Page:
Extraordinary Females Who Had The World’s “Firsts” In Sciences
The history of science can sometimes read like a somewhat watered down story of old bearded white men with oversized glasses. But, there have been some incredible discoveries in the sciences from women who have been paradigm shifters in helping us understand the world around us.
From women figuring out the ins and outs of nuclear fission to breaking the speed barrier, you’re probably going to be surprised to see just how many women have contributed to the science community despite their lack of representation.
Valentina Tereshkova Was The First Female In Space
The United States was the first to land a person on the Moon, but the Soviet Union had three iconic Cosmonauts that paved the way for how we see space science today. Yuri Gagarin was the first person in space, Alexey Leonov was the first person to spacewalk, and Valentina Tereshkova was the first female in space.
She was sent up in 1963 and made space history. She orbited Earth 48 times in a mission that lasted nearly three days. She was only 26 at the time, which remains the youngest woman to ever be launched into space.
Marie Curie Is A Two-Time Nobel Prize Winner
Marie Curie is one of the most famous female scientists, and for good reason. In 1903, she became the first woman to win a Nobel Prize, which was awarded to her for her physics research on radiation.
Curie shared the prize with her husband who was a French physicist. In 1911, Curie won her second Nobel Prize and is credited with the discovery of radium and polonium. She’s the only woman to win two Nobel Prizes as well as the only person to have ever won the prize in two different fields.
Coming up, the first woman admitted to MIT has left a legacy in chemistry that’s astonishing.
Dr. Elizabeth Blackwell Was The First M.D. In the United States
Dr. Elizabeth Blackwell broke barriers for women in the medical field by becoming the first female to earn an M.D. from a medical school in the United States. Before she even applied to medical school, many physicians told her that it wasn’t a good idea because women have other roles in society.
She was accepted to Geneva Medical School after the faculty voted to let her in. She graduated in 1849 and went on to practice obstetrics and gynecology. Blackwell’s younger sister earned her medical degree just a few years later.
Jacqueline Cochran Broke The Sound Barrier
Jacqueline Cochran became the first woman to break the sound barrier when she piloted an F-86 Sabre jet to speeds that exceeded Mach 1. Eleven years later, Cochran doubled that speed when she flew a jet at Mach 2 in 1964.
She originally learned to fly planes while she was a cosmetics saleswoman. In addition to flying faster than the speed of sound, Cochran would go onto set other records that included altitude and distance.
Ellen Swallow Richards Was The First To Be Admitted To MIT
Ellen Swallow Richards was the first woman admitted to the Massachusetts Institute of Technology. She was admitted in 1870, and the school said that her admission was not to establish a precedent about admitting more women in the future.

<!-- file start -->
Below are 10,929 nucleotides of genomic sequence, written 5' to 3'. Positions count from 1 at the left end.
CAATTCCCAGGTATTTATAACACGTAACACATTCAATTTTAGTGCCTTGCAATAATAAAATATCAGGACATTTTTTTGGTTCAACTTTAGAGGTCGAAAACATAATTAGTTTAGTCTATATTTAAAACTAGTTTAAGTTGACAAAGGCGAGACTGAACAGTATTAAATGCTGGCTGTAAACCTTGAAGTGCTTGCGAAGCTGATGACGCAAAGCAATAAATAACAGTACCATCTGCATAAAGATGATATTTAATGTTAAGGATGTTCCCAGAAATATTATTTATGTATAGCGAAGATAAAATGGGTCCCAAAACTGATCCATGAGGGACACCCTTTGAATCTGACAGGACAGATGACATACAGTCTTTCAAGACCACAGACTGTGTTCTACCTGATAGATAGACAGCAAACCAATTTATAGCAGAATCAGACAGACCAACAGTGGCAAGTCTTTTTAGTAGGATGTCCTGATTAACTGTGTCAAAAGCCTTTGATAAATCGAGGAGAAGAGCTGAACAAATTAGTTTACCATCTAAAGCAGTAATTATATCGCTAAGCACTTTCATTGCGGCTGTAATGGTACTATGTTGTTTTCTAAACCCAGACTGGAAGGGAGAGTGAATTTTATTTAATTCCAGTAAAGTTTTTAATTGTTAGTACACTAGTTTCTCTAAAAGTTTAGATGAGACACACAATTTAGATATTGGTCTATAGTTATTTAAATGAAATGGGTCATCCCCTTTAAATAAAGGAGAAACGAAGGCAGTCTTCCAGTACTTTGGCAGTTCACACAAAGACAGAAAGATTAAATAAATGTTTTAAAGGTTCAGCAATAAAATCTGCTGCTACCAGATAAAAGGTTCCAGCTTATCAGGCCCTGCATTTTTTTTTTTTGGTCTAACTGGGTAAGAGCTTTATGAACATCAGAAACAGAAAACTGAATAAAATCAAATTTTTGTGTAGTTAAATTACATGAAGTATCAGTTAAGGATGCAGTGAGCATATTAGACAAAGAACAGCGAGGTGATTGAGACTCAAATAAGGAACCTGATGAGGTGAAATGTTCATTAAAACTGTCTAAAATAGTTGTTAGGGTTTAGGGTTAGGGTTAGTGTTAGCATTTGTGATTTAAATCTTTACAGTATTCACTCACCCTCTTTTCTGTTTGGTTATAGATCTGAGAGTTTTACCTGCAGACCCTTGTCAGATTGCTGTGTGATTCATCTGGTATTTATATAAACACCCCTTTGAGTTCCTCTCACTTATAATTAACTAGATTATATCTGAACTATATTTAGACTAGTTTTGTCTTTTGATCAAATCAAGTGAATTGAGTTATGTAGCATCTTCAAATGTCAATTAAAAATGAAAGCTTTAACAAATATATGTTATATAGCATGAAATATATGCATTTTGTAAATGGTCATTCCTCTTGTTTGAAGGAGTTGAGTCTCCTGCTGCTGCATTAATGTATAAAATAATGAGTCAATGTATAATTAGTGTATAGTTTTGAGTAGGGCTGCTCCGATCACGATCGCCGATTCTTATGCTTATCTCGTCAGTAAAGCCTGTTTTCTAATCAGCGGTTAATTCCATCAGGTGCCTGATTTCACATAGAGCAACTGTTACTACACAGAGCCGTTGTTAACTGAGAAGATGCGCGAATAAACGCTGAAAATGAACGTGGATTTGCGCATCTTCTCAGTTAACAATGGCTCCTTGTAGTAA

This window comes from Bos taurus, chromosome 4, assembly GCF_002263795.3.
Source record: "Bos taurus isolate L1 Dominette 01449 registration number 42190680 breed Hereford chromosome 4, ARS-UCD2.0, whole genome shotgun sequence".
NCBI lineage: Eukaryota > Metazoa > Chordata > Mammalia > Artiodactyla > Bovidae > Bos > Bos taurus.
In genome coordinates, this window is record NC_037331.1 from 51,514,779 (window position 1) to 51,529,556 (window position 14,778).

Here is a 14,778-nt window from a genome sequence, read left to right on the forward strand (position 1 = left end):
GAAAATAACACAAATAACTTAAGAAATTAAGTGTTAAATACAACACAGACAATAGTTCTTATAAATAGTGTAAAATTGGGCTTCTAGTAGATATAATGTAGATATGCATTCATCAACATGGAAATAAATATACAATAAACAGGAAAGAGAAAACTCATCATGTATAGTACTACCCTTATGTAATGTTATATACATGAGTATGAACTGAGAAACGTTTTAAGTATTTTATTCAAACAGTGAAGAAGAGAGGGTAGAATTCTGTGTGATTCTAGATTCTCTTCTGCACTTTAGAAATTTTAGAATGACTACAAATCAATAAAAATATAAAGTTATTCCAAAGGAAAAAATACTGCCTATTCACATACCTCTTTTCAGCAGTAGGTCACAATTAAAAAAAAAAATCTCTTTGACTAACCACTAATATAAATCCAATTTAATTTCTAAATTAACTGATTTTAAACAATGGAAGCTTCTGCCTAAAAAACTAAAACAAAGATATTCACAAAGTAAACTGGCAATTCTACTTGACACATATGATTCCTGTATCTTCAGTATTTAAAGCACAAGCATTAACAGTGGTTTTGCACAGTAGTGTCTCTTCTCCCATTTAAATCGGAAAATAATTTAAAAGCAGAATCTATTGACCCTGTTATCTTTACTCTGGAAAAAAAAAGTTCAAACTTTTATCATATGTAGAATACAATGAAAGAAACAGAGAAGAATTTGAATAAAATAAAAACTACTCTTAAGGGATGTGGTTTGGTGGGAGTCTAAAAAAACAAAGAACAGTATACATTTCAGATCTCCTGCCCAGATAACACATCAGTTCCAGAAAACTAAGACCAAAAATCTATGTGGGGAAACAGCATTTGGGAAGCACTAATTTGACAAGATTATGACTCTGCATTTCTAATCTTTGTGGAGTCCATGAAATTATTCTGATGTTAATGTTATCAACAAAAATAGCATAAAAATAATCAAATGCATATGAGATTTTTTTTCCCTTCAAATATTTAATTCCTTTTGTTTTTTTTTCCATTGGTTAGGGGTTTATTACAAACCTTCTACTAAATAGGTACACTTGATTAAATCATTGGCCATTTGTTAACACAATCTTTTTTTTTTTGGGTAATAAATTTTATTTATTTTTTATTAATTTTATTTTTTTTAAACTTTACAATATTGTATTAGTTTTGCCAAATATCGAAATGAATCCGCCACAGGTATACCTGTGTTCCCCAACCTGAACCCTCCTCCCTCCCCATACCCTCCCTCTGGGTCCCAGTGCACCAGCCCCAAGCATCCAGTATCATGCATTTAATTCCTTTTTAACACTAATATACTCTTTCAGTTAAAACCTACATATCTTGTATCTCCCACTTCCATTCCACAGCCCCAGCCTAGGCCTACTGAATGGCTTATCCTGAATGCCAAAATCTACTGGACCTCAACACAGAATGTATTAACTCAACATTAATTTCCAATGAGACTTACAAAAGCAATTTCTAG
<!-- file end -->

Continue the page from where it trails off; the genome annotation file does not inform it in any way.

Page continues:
Richards graduated with a Bachelor of Science degree in chemistry in 1873. It didn’t take her long to make a lasting impact on women in the sciences when she established a laboratory at MIT dedicated to educating women in chemistry.
Dana Ulery Was The First NASA Engineer
In 1961, Dana Ulery became the first female engineer at NASA when she started working at the Jet Propulsion Laboratory in California. She was extremely knowledgable in working to develop algorithms for NASA’s Deep Space Network.
She had studied computer science in college, and used her experience to help the Deep Space Network use antennas around the world to communicate with spacecrafts. Later, she went on to be one of the first female managers at the U.S. Army Research Laboratory.
Coming up, find out how incredible the woman who’s a pioneer in mining engineering truly is.
Amelia Earhart Was The First To Fly Across The Atlantic Solo
Amelia Earhart was the first woman, and only second person overall, to fly solo across the Atlantic Ocean. She took off in 1935 from Newfoundland and landed 15 hours later across the ocean in Ireland.
She had originally planned to fly to Paris, but due to bad weather, she decided to cut the flight short. She would go onto set seven women’s speed and distance aviation records. Her life tragically ended in 1937 during an attempt to fly around the world. Her disappearance remains unsolved.
Maria Margaretha Kirch Was One Of The First Astronomers In Germany
Maria Kirchin was a German astronomer and one of the first famous astronomers of her period due to her writings on the conjunction of the sun with Saturn, Venus, and Jupiter in 1709 and 1712, respectively.
Kirch, like most of the women on this list, had to overcome an intense amount of sexism in their male-dominated fields. She trained her son and daughters (who also became famous astronomers) to act as her assistants during her astronomical studies.
Martine Bertereau Was One Of The First Mineralogists
Martine Bertereau was a pioneer in mining engineering and the first recorded female mineralogist. She traveled all over Europe in search of mineral deposits. She surveyed the sites of hundreds of potential mines in France in the service of the French King.
She has many writings that are mostly derived from Roman engineer Vitruvius’s book on architecture. They are an interesting and informative look into the craft-skills and talents involved in mining in the seventeenth century.
Ada Lovelace Realized The Potential Of A ‘Computing Machine’
Ada Lovelace was an English mathematician and writer who is known for her work on Charles Babbage’s proposed mechanical general-purpose computer. She was the first person to recognize that the machine had application beyond pure calculation, and published the first algorithm intended to be carried out by such a machine.